Friday, June 5, 2009

Poor little orphan projects


By Christine Thackeray


Last year I had my first two books published (well, I co-authored one with my sister.) In contrast, this year I finished three manuscripts and none of them has sold. One is in being considered by Deseret, and the other went to an editor who asked for a rewrite. (They want it half the length.) The third I wrote for a contest and am not sure what is the best road to take with that book.


It's the second ms. that I'd like to talk about. Honestly, this story was so engaging to me when I first wrote it. I thought it was brilliant and the moment that I finally typed the last sentence, the story seemed perfect. But a part of my knew at almost 90,000 words, it was too long.


I sent it in anyway and don't even think the editor read it. She told me that when it was around 60,000 words or less to send it back in. So I cut the subplots, took full, round characters and flattened them to stock, and in the end got down to 61,ooo words. I finished it up and sent it to my pre-readers. This week I got their feedback and two out of three of them said they were dissatisfied with how flat the characters were. They wanted more from them.


Well, there was more! Wonderful Monique told me that she wanted me to changed it and described the original almost word for word. So now it's back to the drawing board. Like Cinderella's ugly stepsisters I'm trying to shove this great story into a tiny glass slipper, and it just won't fit. Ugh. When do you just call it quits? BUT- the publisher wants the story and I believe if I can get it where it should be, they'll buy it.


The saddest part of all is that my brain is calling to my next project. I've ordered all this supplemental material, and I'm ready to roll- but I've got at least another 20 hours to go on my current WIP. I wish I could simply abandon it and move on, but I know I can't let it be orphaned at least not yet.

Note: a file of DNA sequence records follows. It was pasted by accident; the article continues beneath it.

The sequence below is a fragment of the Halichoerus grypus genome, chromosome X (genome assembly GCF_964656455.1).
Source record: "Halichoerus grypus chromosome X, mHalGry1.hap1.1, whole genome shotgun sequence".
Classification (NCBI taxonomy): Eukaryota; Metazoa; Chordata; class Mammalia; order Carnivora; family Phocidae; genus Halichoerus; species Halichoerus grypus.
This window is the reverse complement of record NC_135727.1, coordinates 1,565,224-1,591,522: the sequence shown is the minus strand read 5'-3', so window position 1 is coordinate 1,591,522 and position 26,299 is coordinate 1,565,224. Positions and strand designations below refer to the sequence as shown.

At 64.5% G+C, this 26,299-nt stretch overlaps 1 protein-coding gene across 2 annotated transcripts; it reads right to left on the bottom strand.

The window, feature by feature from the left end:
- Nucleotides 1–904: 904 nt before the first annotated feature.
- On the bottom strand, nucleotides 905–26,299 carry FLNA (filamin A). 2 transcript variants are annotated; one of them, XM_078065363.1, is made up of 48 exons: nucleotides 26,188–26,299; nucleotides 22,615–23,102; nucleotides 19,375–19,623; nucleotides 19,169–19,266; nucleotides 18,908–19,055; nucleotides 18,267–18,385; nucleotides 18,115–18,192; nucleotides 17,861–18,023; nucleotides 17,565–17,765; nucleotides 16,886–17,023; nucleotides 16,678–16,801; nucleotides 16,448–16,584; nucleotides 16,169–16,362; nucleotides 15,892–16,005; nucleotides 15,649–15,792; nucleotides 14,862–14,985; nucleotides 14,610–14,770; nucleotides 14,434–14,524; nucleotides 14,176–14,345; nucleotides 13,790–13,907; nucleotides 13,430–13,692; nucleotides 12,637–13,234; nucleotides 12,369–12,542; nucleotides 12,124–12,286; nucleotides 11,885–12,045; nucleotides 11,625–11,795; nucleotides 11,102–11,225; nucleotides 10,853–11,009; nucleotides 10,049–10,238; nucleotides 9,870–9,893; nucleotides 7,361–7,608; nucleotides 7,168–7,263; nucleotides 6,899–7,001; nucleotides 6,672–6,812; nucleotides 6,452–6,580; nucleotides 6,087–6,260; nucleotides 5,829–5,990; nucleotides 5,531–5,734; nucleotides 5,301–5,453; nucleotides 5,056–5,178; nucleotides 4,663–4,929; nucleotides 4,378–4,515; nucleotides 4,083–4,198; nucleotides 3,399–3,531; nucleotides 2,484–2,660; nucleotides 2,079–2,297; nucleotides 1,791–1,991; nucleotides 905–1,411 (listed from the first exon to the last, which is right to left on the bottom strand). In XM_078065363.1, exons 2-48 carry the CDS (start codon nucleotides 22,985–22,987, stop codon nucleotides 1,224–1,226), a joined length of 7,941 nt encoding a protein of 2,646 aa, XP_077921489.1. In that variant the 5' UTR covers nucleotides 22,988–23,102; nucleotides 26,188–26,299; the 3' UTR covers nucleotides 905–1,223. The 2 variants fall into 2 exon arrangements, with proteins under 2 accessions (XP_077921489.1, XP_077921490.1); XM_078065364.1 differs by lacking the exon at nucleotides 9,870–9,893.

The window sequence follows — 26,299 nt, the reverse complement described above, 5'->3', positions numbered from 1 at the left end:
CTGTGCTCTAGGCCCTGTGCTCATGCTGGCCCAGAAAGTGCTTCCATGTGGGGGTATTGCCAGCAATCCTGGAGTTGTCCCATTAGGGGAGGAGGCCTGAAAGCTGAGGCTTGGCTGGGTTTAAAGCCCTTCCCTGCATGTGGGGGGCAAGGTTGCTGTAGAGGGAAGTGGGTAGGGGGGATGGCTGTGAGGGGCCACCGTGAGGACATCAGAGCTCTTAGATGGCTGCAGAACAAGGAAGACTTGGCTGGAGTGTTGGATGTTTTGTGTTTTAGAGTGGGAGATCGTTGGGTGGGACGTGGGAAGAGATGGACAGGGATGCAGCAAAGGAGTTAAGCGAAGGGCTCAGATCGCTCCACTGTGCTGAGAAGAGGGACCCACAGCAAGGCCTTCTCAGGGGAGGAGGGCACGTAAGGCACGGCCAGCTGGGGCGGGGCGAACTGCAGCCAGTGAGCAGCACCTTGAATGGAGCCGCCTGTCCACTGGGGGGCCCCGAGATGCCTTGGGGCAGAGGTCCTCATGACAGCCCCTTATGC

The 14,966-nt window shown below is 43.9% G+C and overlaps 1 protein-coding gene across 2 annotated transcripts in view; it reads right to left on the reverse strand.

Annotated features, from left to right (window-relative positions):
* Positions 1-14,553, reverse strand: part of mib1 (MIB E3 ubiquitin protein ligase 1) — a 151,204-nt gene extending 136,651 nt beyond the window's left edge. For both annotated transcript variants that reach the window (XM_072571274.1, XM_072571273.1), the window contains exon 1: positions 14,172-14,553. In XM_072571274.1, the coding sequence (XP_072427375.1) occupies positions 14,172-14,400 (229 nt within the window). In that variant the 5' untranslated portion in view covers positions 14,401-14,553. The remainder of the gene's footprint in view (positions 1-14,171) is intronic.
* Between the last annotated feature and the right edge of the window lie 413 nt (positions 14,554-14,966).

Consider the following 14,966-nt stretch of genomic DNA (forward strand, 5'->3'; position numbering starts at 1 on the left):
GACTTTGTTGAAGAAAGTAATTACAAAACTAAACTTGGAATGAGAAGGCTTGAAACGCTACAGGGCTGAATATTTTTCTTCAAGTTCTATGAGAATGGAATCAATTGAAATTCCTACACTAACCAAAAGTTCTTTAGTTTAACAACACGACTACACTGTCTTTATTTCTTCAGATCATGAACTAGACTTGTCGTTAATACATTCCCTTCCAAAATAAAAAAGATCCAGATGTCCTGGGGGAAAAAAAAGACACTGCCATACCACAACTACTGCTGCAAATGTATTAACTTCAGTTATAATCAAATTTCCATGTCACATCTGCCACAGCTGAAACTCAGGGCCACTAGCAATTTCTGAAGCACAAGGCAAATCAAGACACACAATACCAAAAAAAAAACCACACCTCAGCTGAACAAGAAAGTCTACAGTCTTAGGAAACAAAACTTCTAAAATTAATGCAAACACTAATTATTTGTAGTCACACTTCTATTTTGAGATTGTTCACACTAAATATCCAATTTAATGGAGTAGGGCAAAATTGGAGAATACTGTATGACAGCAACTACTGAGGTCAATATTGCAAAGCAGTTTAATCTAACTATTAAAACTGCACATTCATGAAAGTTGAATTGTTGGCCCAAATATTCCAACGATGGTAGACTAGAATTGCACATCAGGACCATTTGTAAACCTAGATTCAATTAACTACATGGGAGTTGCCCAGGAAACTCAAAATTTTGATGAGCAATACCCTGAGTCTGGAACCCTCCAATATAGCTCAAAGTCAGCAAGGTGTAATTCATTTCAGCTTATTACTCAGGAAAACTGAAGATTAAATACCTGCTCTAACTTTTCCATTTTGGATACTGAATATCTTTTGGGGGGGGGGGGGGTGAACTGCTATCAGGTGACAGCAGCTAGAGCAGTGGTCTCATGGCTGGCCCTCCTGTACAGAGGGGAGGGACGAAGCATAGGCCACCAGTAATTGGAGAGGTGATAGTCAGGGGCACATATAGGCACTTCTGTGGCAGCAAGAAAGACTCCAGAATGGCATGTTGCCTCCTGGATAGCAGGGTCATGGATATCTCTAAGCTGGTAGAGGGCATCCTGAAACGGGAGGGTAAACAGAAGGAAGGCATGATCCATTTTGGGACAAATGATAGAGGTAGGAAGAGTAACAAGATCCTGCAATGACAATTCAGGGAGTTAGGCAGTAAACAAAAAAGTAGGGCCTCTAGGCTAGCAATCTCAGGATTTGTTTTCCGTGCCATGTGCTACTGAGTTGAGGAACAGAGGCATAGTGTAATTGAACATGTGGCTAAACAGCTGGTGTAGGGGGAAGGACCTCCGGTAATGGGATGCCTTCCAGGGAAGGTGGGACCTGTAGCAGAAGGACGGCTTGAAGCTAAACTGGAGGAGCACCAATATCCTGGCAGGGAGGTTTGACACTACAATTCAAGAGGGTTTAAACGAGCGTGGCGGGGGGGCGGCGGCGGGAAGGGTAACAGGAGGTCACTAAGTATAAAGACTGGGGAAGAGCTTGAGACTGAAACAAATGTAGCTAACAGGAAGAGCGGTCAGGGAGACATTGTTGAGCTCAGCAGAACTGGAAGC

So back to the drawing board. I'll give it one more try and send it back to my editor. If she turns it down again, then I'll hold onto it and write my next project. Then when it becomes a bestseller, I'll dust this little orphan off and give it another try.


Do others of you have little orphan projects out there?

5 comments:

  1. Honey, orphan projects are all I own. I had a novel rejected in 2001, and abandoned it to my filing cabinet. A whole bunch more very good bits and pieces I've orphaned myself by not submitting. Playing around at writing is my entertainment, so far denied to a hungry world. So, yes I have little orphan projects.

    Come to think of it, I've been "orphaned" since 1962 and am still going fairly strong. Maybe my orphaned projects are actually full of life, if I'd just nourish them.

    By the way, my current mentor says up to 100,000 words is a nice size for a book, but shouldn't exceed 120,000. She recommends I aim for at least 80,000. She thinks self-publishing is the way to go nowadays, if one can possibly swing it, since authors have to pretty well do their own marketing.

    Just thought I'd add to the confusion.

    When you have a good book, trust your instincts. Somebody else will love it, too.

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  2. Explains how we all get into writing niches, you almost know what to expect. However, I do know a finely honed book that can do it in fewer words is going to go far. So keep at it.

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  3. Wow...so far all my projects all my projects have been orphaned. but, like Anna says, if i take them out and nourish them a bit...who knows!
    Keep at it Christine...and for what it's worth, 90,000 words shouldn't be an issue, if the writing is tight.your characters should not be flat unless their name is Stanley.

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  4. Thanks for your insight. I agree with Kari, 90,000 is not too long. Maybe it just hasn't found it's true home yet. Keep at it.

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  5. Hi Christine,
    I had two manuscripts that lay orphaned for years and years due to "over-length". I tried cutting them at various editors' requests, but to no satisfactory avail (theirs or mine). So I set them both aside for many years. One has now been published by a supportive publishing company that accepted my 120,000 word ms, and the other is under contract and due to come out this summer at it's full-length 140,000 words. So sometimes "time" + "the right publisher" is what it takes your your story to find its home!

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